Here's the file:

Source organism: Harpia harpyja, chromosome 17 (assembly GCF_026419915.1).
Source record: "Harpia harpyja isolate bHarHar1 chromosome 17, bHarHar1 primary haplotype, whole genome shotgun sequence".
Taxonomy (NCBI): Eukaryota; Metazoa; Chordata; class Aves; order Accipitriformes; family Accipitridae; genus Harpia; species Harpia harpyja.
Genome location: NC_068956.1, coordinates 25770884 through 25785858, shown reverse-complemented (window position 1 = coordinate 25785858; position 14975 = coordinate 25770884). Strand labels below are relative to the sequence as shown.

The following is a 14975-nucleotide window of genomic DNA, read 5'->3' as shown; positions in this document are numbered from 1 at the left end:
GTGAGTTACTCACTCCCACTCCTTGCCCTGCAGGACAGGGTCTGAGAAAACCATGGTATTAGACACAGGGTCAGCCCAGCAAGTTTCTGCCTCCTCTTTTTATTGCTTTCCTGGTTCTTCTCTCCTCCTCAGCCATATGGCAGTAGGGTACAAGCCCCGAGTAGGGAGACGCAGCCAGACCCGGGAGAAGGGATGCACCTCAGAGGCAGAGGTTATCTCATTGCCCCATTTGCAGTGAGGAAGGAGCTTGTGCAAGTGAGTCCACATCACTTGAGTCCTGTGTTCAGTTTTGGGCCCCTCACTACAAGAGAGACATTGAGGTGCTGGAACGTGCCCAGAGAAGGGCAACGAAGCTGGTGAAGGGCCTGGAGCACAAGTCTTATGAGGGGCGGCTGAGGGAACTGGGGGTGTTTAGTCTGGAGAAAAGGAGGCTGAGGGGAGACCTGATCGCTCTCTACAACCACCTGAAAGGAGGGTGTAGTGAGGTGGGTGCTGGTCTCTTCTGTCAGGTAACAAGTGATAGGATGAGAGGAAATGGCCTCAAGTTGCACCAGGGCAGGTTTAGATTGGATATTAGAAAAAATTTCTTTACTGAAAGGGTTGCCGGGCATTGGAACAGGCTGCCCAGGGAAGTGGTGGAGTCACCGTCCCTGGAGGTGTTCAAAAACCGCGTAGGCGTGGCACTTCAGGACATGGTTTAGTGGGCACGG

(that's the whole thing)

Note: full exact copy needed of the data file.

Source organism: Harpia harpyja, chromosome 17 (assembly GCF_026419915.1).
Source record: "Harpia harpyja isolate bHarHar1 chromosome 17, bHarHar1 primary haplotype, whole genome shotgun sequence".
Taxonomy (NCBI): Eukaryota; Metazoa; Chordata; class Aves; order Accipitriformes; family Accipitridae; genus Harpia; species Harpia harpyja.
Genome location: NC_068956.1, coordinates 25770884 through 25785858, shown reverse-complemented (window position 1 = coordinate 25785858; position 14975 = coordinate 25770884). Strand labels below are relative to the sequence as shown.

The following is a 14975-nucleotide window of genomic DNA, read 5'->3' as shown; positions in this document are numbered from 1 at the left end:
GTGAGTTACTCACTCCCACTCCTTGCCCTGCAGGACAGGGTCTGAGAAAACCATGGTATTAGACACAGGGTCAGCCCAGCAAGTTTCTGCCTCCTCTTTTTATTGCTTTCCTGGTTCTTCTCTCCTCCTCAGCCATATGGCAGTAGGGTACAAGCCCCGAGTAGGGAGACGCAGCCAGACCCGGGAGAAGGGATGCACCTCAGAGGCAGAGGTTATCTCATTGCCCCATTTGCAGTGAGGAAGGAGCTTGTGCAAGTGAGTCCACATCACTTGAGTCCTGTGTTCAGTTTTGGGCCCCTCACTACAAGAGAGACATTGAGGTGCTGGAACGTGCCCAGAGAAGGGCAACGAAGCTGGTGAAGGGCCTGGAGCACAAGTCTTATGAGGGGCGGCTGAGGGAACTGGGGGTGTTTAGTCTGGAGAAAAGGAGGCTGAGGGGAGACCTGATCGCTCTCTACAACCACCTGAAAGGAGGGTGTAGTGAGGTGGGTGCTGGTCTCTTCTGTCAGGTAACAAGTGATAGGATGAGAGGAAATGGCCTCAAGTTGCACCAGGGCAGGTTTAGATTGGATATTAGAAAAAATTTCTTTACTGAAAGGGTTGCCGGGCATTGGAACAGGCTGCCCAGGGAAGTGGTGGAGTCACCGTCCCTGGAGGTGTTCAAAAACCGCGTAGGCGTGGCACTTCAGGACATGGTTTAGTGGGCACGG